Partnership Plugs Resources into Electric Irrigation Systems for
interested in converting their irrigation motors from diesel to electric
have an opportunity to save energy and serious money. A collaborative
effort is underway by Delaware’s state, federal, and private partners to
streamline resources to move farmers forward with electric-powered
irrigation systems. Together, this energy-saving partnership is
providing landowners with direct technical and financial assistance to
conserve on-farm energy while reducing gas emissions for improved air
developed by the USDA Natural Resources Conservation Service (NRCS)
compares and analyzes the energy costs differences between diesel and
electric systems. To irrigate 100 acres of corn at 15 inches of water
per acre with diesel at $3.30/gallon, energy costs equate to
$11,060/season. Using the exact scenario but switching power source to
electric at an average of $.10/KWH costs $4,735/season. The estimated
cost savings in energy alone are approximately $6,000/season.
Although a beneficial switch, it is one that is quite involved�from the
installation of the proper electric lines, to new motor installation, to
disposal of the old engine. The energy-saving partnership offers a
range of available funding that combined could cover the majority of
your total costs, if eligible.
Delaware NRCS is offering technical and financial assistance to eligible
farmers toward the cost of an electric motor, when converting from
diesel, and associated installation costs through the Environmental
Quality Incentives Program (EQIP). In FY2012, the estimated cost for an
electric motor greater than 15 horsepower was $18,000. The EQIP payment
was $9,000. Depending on the farmer’s situation, the estimated payment
percentage could be more. Although farmers cannot be ranked for a
contract until the new 2012 Farm Bill policy is passed by Congress, NRCS
is encouraging landowners to apply now to ensure the required steps are
completed. The first application and cutoff date is October 19, 2012.
Delaware Electric Cooperative (DEC) has an Irrigation Grant Program that
helps farmers install electric service to new or converted irrigation
systems. Farmers can receive up to $15,000 to help pay for the cost of
running power to new irrigation systems. Once aimed at systems with a
minimum of 40 kilowatt (kW) load, DEC is looking to expand its program
to include farmers with smaller irrigation systems from 20 kW load.
This expansion project includes a new effort to convert single-phase
service to three-phase service using Variable Frequency Drives, for
which DEC offers grant monies to help absorb the costs of conversion.
the program began, DEC has provided $600,000 in funds to bring 120
irrigations systems electric power. Of those, 45 have been conversions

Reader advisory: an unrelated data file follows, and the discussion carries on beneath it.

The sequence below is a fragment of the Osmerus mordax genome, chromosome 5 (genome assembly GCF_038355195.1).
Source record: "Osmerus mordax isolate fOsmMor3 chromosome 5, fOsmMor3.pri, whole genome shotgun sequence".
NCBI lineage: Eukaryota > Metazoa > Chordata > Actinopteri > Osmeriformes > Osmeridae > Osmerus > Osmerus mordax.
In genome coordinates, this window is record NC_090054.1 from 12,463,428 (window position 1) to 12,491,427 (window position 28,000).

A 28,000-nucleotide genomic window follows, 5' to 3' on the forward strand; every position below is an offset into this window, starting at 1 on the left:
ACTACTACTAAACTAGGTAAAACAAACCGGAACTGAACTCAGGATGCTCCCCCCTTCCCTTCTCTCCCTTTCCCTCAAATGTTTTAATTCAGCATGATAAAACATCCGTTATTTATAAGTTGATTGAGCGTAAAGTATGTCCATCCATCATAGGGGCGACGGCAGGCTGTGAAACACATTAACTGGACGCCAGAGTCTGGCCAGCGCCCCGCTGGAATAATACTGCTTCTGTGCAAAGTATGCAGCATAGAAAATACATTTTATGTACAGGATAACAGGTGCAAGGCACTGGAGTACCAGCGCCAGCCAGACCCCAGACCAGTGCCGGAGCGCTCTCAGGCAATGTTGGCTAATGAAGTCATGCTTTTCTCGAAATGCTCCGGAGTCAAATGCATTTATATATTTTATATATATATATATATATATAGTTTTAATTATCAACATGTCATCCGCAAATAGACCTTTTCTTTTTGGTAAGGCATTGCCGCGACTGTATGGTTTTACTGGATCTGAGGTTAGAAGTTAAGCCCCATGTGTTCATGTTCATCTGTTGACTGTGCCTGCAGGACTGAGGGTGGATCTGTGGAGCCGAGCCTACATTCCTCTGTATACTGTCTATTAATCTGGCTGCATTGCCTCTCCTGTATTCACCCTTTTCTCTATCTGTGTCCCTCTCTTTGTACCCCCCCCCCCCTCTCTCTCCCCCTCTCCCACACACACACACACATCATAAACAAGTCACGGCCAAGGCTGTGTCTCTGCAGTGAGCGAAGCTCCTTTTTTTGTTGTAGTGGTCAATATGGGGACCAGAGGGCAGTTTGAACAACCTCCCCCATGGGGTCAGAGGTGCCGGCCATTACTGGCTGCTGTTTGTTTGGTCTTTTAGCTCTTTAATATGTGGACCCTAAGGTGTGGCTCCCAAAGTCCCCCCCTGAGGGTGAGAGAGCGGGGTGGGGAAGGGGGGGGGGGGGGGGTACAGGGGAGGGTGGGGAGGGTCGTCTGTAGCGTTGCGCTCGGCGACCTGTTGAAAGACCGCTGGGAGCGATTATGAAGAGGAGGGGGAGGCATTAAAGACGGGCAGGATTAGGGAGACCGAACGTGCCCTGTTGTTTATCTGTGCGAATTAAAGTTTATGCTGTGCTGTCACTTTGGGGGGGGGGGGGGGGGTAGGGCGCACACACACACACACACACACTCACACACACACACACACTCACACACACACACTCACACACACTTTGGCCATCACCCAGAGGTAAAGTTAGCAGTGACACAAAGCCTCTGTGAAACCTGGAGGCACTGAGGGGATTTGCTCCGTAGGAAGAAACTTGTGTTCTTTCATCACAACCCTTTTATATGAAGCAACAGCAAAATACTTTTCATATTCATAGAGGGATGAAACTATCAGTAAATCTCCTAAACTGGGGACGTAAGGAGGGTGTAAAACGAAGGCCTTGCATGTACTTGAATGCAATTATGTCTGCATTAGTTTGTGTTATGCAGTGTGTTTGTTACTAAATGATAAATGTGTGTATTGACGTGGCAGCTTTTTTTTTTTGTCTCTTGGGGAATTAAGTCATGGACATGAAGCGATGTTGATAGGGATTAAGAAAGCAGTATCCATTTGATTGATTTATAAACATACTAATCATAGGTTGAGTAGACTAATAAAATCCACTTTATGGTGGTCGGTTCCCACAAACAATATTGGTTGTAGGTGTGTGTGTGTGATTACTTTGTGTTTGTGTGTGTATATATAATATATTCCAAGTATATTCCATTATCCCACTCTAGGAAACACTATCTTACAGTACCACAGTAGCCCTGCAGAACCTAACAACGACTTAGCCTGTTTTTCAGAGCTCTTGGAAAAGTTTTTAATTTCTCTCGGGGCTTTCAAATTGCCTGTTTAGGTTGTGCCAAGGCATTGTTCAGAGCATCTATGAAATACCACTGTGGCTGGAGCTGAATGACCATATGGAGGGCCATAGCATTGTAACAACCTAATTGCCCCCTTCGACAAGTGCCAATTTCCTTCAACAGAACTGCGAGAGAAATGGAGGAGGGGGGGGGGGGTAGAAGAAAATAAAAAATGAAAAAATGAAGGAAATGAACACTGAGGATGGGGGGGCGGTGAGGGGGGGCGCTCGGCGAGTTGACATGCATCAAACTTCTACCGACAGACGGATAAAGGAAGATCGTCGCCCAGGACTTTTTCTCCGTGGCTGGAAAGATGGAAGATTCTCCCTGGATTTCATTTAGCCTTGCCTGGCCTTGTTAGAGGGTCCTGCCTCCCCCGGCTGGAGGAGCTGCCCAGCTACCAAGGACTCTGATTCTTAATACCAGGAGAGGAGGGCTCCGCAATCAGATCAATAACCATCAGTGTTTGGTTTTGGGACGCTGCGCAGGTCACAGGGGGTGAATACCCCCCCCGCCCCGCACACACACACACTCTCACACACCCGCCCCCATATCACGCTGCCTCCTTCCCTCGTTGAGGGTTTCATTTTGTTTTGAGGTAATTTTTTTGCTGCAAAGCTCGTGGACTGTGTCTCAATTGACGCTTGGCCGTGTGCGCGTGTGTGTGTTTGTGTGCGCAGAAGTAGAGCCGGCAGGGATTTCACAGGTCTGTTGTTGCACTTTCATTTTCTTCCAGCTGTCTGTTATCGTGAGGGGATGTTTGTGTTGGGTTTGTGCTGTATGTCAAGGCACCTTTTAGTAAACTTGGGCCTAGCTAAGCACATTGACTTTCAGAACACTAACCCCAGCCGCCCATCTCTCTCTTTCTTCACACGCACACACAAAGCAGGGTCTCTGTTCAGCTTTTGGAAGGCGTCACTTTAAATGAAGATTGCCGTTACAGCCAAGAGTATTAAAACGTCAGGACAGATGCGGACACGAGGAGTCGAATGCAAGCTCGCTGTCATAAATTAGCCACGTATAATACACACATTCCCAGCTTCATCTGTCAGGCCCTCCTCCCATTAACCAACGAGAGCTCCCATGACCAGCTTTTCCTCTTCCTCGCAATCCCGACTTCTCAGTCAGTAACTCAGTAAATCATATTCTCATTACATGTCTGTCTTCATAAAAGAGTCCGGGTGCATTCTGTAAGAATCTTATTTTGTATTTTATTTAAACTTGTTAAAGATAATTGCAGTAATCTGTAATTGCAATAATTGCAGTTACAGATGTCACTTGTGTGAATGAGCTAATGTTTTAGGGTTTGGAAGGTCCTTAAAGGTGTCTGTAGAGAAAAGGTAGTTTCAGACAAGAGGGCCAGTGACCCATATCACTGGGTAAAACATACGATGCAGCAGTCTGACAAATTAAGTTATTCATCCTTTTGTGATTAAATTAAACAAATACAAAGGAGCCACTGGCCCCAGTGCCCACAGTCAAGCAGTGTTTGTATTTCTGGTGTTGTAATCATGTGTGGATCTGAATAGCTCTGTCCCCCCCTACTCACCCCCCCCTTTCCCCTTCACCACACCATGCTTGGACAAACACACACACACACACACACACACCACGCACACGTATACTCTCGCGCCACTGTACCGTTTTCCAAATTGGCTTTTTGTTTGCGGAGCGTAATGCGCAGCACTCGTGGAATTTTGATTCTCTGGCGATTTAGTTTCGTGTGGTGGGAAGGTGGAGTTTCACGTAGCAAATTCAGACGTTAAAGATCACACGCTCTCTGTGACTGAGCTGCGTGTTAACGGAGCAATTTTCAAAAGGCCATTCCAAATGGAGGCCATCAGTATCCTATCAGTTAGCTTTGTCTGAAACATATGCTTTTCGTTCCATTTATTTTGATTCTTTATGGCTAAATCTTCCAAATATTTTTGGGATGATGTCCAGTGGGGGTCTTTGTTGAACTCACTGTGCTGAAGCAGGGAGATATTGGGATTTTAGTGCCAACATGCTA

from diesel. To get DEC funding, producers must agree to a load program
that allows DEC control of the availability of electric power during
high peak hours.
Division of Natural Resources and Environmental Control (DNREC) has
grants available to DEC members for conversion of the irrigation motors
from diesel to electric. The grant provides 30 percent of the total
non-utility cost of the conversion. Costs covered include parts and
labor associated with electric motor and starter installation, removal
of existing gear head and components, and electrician costs. This
Cooperative program is funded through the State of Delaware’s Energy
Efficiency Investment Fund.
Rural Development (RD) has a grant available through the Rural Energy
for America Program (REAP) to help agricultural producers purchase and
install renewable energy systems and make energy efficiency improvements
in rural areas. Recipients can receive up to 25 percent of the total
cost of the project through REAP. An eligible project under REAP would
include landowner costs associated with the installation of three-phase
transmission power lines. REAP grants can only be combined with EQIP
financial assistance if there is no duplicative funding for the same
Jeff and Glen Wells of Carlton Wells & Sons irrigate approximately 3,500
acres of corn in Milton, Delaware. They have had diesel motors on their
sprinkler irrigation system for 20 plus years, but within the last 12-15
years have converted several of their irrigation systems to electric.
According to Jeff Wells, electric is definitely cheaper, cleaner, and
more convenient. However, the issue with conversion was always the cost
to get the electric lines where needed. Jeff and his brother Glen
recently used DEC’s irrigation program. He says with DEC paying for
half the installation costs, “that’s a big help.” In terms of
operational differences, he hasn’t noticed a difference in his crop
production, but has in his wallet. “I save at least a third of my
operating costs now.”
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